Much has been written about climate change or, to use a more truthful term, global warming. But not much has been written about Organising Responses to Climate Change, which is the title of Daniel Nyberg, Christopher Wright and Vanessa Bowden’s new book. The authors have divided it into ten chapters which are organised in five key parts. This very readable and illuminating work starts with The Politics of Climate Change, followed by The Politics of Climate Migration. Inevitably, global warming will lead to massive global migration far exceeding what we have seen up to date. Part III is about something many people think comes too late in time to prevent the earth from being destroyed, namely The Politics of Climate Adaptation.
As the UN’s Secretary-General Antonio Guterres said recently at what Greta Thunberg calls the blah-blah-blah festival—also known as COP27—that took place in the luxery resort of Sharm El-Sheikh in November 2022: ‘We are on a highway to climate hell with our foot still on the accelerator.’ Perhaps, with still increasing CO2 emisions in 2023, what we call adaptation is merely something that resembles the moving of deckchairs on the Titanic. Whether we adapt or not, what is in store for virtually all of us is climate suffering, as related in Part IV The Politics of Climate Suffering. A handful of super-rich, who have bought land (including bunkers) on the southern island of New Zealand [the earthquake islands], who may also dream of life in space or on Mars, believe they can avoid the suffering. Finally, there is Part V, The Politics of Climate Futures—if we will have a future.
Nyberg and his co-authors start their book with a truism: ‘The climate crisis is the product of a specific political economy: global capitalism […] capitalism relies on the fervent pursuit of continuous economic growth and fossil energy’ (4). Yet, the neoliberal myth of endless growth is still part of the capitalist ideological catechism, despite the fact that we know this is impossible. And we have known this ever since the Club of Rome’s seminal study. Besides, it is simply illogical to continue to propagate the hallucination that endless growth is possible on an non-endless Earth, as the recent study of the Club of Rome has shown—again.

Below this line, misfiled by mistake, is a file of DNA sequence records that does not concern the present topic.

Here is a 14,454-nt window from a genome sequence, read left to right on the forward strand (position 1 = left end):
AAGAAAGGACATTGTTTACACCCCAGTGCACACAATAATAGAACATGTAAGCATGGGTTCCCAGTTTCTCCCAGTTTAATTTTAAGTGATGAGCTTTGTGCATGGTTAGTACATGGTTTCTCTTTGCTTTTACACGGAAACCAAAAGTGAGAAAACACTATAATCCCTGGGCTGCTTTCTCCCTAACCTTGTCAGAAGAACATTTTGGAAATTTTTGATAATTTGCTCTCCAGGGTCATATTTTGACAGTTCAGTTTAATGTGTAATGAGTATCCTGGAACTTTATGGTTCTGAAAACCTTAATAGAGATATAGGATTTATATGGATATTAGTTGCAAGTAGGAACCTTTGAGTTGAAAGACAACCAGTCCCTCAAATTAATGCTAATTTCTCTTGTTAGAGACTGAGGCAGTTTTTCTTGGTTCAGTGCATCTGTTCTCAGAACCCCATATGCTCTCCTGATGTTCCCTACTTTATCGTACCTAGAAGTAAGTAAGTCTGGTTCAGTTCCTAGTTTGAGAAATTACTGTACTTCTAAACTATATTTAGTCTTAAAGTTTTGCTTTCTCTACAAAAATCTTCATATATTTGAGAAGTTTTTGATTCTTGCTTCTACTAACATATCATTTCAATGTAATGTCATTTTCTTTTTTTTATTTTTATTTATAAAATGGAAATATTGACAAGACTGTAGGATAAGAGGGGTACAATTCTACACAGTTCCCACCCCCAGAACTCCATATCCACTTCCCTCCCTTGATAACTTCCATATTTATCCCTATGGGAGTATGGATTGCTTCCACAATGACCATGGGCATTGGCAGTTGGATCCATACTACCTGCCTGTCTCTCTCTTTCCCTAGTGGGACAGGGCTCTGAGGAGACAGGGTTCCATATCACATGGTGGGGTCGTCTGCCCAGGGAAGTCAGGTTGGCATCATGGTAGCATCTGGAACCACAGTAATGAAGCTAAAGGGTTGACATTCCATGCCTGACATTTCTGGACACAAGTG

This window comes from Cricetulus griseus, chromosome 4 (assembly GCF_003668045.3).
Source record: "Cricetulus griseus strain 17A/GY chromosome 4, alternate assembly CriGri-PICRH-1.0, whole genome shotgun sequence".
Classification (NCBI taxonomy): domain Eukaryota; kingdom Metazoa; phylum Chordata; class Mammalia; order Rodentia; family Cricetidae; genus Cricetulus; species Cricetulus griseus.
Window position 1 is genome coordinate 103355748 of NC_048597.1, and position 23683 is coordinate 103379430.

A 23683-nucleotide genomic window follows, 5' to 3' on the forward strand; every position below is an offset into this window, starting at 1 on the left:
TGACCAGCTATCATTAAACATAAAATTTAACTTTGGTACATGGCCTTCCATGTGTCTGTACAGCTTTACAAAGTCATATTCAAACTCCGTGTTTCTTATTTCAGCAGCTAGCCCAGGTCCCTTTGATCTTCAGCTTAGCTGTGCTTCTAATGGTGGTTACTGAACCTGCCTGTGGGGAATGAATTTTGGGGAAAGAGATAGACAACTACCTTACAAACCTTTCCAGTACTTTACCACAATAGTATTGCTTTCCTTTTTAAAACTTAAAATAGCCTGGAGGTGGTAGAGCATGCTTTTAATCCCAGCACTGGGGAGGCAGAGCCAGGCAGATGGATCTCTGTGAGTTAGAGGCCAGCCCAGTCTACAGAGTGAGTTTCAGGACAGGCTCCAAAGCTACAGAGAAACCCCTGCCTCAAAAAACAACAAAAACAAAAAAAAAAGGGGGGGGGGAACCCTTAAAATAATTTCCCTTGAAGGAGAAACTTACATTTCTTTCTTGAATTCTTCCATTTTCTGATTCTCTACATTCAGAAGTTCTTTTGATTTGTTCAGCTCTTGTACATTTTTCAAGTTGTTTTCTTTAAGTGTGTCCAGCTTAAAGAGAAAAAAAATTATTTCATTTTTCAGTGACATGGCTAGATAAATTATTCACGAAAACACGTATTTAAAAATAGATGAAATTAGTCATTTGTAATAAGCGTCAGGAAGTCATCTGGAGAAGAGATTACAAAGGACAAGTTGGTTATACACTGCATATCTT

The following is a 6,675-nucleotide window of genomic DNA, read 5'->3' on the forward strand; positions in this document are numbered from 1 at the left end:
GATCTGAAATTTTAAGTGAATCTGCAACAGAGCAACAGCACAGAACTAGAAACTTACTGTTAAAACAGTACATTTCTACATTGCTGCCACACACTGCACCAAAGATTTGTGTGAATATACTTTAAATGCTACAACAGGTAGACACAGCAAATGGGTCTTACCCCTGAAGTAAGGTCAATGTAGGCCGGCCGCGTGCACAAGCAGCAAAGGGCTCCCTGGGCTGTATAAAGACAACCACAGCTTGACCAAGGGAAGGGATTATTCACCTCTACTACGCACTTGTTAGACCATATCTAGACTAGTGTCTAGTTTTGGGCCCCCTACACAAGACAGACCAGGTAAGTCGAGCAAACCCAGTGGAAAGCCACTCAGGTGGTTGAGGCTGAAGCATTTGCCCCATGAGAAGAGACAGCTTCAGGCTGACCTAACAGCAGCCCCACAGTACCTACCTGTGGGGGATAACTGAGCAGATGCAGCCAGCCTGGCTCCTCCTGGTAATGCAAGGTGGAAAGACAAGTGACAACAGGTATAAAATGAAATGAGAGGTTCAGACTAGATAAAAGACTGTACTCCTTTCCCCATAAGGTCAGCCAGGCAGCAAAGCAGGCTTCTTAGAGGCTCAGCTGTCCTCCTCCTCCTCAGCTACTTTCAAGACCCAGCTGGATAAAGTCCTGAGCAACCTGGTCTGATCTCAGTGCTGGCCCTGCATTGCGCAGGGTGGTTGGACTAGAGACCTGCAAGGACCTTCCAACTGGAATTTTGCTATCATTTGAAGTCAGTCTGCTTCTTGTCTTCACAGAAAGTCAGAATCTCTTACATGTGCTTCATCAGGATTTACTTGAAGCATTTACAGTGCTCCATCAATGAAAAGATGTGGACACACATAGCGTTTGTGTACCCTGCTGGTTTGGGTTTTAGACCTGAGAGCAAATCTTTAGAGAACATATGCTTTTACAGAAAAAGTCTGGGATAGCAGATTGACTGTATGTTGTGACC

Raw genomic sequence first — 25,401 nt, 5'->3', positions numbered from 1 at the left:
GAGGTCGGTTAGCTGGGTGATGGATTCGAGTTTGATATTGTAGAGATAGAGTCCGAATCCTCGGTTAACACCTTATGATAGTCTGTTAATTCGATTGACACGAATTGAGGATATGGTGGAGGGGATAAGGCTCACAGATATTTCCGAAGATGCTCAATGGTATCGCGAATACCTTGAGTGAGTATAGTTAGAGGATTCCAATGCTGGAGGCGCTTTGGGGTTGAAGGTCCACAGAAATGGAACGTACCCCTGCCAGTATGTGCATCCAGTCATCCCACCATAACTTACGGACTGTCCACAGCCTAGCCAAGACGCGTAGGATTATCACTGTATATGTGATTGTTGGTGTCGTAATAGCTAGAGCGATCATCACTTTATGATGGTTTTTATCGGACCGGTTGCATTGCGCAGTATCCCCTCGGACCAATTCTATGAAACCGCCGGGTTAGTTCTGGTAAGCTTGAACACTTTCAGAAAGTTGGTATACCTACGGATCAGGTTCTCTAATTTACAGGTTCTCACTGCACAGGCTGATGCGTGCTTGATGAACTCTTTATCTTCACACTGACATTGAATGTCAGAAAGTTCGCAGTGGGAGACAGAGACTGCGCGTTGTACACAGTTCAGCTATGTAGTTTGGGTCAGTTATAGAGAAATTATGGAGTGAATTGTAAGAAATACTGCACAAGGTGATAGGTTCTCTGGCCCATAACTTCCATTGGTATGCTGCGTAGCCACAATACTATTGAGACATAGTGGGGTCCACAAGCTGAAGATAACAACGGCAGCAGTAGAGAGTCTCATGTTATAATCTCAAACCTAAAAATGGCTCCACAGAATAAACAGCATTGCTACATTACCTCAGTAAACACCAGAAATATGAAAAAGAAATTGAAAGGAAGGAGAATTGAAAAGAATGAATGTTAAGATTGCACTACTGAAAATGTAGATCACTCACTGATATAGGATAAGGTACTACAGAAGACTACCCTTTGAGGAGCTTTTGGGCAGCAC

Worse: ‘By 2021, it was clear that existing business practices would not be challenged […] by August 2021, of the $1,950 billion spent by OECD countries on recovery, only $336 billion was assessed as having a positive environmental impact’ (6). Apart from corporate greenwashing, this is why ideologies like business ethics and corporate social responsibility (CSR) exist. ‘Under the ideological cover of CSR, etc., the seven evil sisters—BP, Shell, Gulf Oil, Standard Oil of California, Standard Oil of New Jersey, Standard Oil of New York and Texas—became the most wealthy and powerful companies in the world. […] To those one might like to add: Saudi Aramco in Saudi Arabia, Gazprom and Rosneft in Russia, Kuwait Petroleum, National Iranian Oil Company, China National Petroleum Company, Pemex in Mexico, and Petrobras in Brazil.’ Even more devastating for the environment is the fact that ‘global fossil fuel subsidies alone are conservatively estimated at around US330 billion per annum […] the IMF suggests the true amount could be closer to US5 trillion’ (10). Much of this is smoke-screened through two ideologies—the free market and competition.
Of course, this has led—in terms of ideology—to what the authors call ‘the hegemony of corporate capitalism’ (21) and the global ‘fossil fuel hegemony’, drastically exemplified by a U.S. car bumper sticker that reads kick their ass and get our gas. This prevailing hegemony has ‘truly forged a collective will’ (23) to invade countries that have oil and, in other cases, to—conveniently—overlook human rights abuses in many oil-producing and oil-burning countries. Not only in oil-producing countries but elsewhere too, this ‘hegemony is the practice of politics for maintaining dominance’ (31).